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Many taxpayers will have noticed that “pre-filling” has become much more widespread, which is only possible due to the amount of financial information that is able to be accessed by the Tax Office.
Each year the government’s revenue collection arm extends further and further into the databases of financial institutions, employers and to other sources of relevant records, and with millions of dollars in play, the taxman’s ability to pre-fill and use tools such as data-matching and performance benchmarks looks likely to increase.
With the amount of data kept online about taxpayers, it pays to be ever vigilant about meeting tax obligations and therefore avoiding otherwise unnecessary penalties.
This is especially so given the Tax Office’s recent update to the protocols governing its Online Selling Data Matching Program. Now in its fourth year, the program was developed to assess the overall level of tax compliance for anyone involved in selling goods or services via online selling sites, such as eBay.
Both the Tax Office and the Department of Human Services (which governs Centrelink) have in the past asked for data from eBay, which is legally required to comply with a formal request for information. For a recent financial year for example, eBay was asked to reveal the identities of about 15,000 people who sold more than $20,000 worth of goods on the trading site.
The current program’s threshold target is now $10,000 — so obviously a lot more buyers and sellers will be tapped on the shoulder. Matching this data to its own records, the Tax Office will use this information to identify omitted income as well as registration, reporting and lodgement obligations.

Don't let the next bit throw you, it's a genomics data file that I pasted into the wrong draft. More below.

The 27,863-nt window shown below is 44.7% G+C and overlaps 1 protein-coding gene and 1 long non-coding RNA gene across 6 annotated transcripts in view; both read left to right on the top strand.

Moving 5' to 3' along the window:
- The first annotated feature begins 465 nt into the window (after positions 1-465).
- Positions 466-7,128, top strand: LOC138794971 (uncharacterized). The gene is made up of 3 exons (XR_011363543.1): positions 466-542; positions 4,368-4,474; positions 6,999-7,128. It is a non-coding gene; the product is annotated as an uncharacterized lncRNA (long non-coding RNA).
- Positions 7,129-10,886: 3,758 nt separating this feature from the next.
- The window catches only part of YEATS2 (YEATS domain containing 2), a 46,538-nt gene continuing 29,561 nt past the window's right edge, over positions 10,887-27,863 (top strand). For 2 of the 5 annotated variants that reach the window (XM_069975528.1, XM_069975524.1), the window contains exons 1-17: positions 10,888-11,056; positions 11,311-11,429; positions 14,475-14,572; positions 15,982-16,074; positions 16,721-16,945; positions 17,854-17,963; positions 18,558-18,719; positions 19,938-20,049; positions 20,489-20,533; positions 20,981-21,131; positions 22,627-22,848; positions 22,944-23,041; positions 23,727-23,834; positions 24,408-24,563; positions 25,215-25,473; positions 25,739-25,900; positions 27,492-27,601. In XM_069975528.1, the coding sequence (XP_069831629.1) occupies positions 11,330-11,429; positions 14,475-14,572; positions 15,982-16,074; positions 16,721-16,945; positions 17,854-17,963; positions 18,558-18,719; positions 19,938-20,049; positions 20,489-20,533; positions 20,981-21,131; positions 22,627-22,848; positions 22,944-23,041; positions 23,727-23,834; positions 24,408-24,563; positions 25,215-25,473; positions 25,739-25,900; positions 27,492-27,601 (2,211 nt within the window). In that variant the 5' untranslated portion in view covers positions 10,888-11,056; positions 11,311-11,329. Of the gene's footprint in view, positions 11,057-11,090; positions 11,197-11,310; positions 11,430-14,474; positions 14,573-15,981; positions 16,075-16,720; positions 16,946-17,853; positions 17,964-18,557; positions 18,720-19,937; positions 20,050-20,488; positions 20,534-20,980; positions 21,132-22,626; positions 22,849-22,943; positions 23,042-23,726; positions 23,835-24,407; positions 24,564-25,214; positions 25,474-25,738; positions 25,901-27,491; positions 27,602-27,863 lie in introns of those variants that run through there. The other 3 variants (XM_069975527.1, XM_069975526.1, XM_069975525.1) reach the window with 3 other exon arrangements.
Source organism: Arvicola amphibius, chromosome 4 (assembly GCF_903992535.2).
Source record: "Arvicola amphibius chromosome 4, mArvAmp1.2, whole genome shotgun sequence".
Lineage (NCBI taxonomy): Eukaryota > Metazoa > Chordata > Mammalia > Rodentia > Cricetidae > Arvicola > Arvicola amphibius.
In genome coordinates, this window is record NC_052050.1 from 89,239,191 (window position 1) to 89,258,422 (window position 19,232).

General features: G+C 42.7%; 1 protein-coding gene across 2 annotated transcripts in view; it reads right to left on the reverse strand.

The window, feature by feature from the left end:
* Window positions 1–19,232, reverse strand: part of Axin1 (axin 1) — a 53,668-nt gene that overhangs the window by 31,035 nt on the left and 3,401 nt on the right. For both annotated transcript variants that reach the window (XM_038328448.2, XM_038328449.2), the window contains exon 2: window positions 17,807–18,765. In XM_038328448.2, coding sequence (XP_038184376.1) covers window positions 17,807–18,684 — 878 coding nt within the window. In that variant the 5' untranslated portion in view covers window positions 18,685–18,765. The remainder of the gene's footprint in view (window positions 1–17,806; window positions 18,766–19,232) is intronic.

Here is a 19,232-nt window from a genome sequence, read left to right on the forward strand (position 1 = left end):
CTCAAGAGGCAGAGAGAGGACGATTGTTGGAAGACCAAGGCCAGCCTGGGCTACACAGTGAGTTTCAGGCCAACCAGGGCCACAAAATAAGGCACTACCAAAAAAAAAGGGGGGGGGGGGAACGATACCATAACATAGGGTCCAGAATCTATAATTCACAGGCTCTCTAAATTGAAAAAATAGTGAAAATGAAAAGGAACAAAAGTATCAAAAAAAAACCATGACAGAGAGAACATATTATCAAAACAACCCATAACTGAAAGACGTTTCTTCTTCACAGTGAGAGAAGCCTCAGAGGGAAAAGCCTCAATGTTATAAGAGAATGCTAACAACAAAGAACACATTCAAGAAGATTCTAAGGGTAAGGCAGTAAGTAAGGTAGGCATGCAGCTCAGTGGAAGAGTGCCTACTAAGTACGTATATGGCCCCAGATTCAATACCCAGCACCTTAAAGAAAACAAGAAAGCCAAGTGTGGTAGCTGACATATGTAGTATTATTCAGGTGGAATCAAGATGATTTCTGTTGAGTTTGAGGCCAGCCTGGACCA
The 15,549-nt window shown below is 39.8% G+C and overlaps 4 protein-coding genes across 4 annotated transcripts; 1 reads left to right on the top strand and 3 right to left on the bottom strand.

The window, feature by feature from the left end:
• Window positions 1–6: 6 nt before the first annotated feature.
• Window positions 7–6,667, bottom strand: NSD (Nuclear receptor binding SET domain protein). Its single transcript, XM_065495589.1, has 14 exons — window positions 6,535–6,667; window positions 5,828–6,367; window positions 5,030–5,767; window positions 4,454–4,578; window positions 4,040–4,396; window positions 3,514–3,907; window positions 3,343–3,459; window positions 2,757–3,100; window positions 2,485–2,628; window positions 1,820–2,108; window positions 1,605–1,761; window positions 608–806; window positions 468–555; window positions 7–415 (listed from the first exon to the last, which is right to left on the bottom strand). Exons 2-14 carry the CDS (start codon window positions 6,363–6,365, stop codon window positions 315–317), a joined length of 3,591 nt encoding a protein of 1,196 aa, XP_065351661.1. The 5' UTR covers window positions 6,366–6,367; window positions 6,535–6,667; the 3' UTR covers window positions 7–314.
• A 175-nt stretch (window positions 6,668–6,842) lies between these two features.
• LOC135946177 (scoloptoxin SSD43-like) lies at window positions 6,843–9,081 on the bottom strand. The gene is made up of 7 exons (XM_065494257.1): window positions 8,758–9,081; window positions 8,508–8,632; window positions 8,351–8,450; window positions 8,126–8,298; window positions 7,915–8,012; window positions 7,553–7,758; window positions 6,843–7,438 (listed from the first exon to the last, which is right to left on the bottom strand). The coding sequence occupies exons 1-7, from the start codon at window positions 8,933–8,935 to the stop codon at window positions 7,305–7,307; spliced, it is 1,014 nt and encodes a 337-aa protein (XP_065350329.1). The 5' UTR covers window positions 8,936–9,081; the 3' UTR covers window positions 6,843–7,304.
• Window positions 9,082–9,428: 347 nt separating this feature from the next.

Is it a ‘business’ or a ‘hobby’?
It is therefore crucial that a distinction be made between “recreational” selling (that is, a hobby) and being in the “business”of selling. There are income tax and GST obligations if the latter applies (see below).
In light of the Tax Office’s activities, it is timely to revisit the indicators of whether a business is being conducted by individuals and how this may apply to online selling. The outcomes of court cases have over a long period established factors in working out whether an individual tax payer is conducting a business or merely partaking in a hobby.These indicators are succinctly summarised in the table at left/right/below.
The indicators listed in the table equally apply in working out whether an individual is carrying on an “online” business.As well, a Tax Office checklist created specifically foronline sellers, which takes into account theseindicators, is shown in the table on page XXX.
Why is it important to ascertain if you online activity is a business?
The classification of whether a taxpayer is conducting a business is critical as there are a number of tax and reporting obligations that are required to be fulfilled.Obligations that are imposed on a taxpayer who is conducting a business include:
If the activity of the taxpayer constitutes a hobby, the implications include:
Checklist for online selling: Hobby or business?
The simple checklist from the Tax Office on page XX should help taxpayers determinewhether their online selling constitutes a businessor a hobby.Each time that the answer is “yes” to a question, the likelihood that a person iscarrying ona business increases. All the questions need to be considered together to get an accurate picture of the taxpayer’s situation as no one indicator is decisive.For taxpayers undertaking a “hobby”, it may be necessary to periodically review this table to ensure circumstances have not changed.
The income tax implications of property lease incentives
Lease incentives are commonly used by landlords to entice tenants to enter into a lease. The most common type of lease incentive relates to new tenancies in commercial buildings.
These inducements can take many forms, including upfront cash payments, non-cash items such as motor vehicles or boats, expensive paintings, holiday packages, rent-free or rent-discounted periods for the leased premises or for premises in other cities, free fit-out of the premises, payment of removal costs or for the surrender of any existing leased premises, and interest-free loans. The enticements can even be a combination of any of the above.
What are the income tax implications?
The income tax treatment however of such lease incentives can vary depending on the nature of the incentive provided.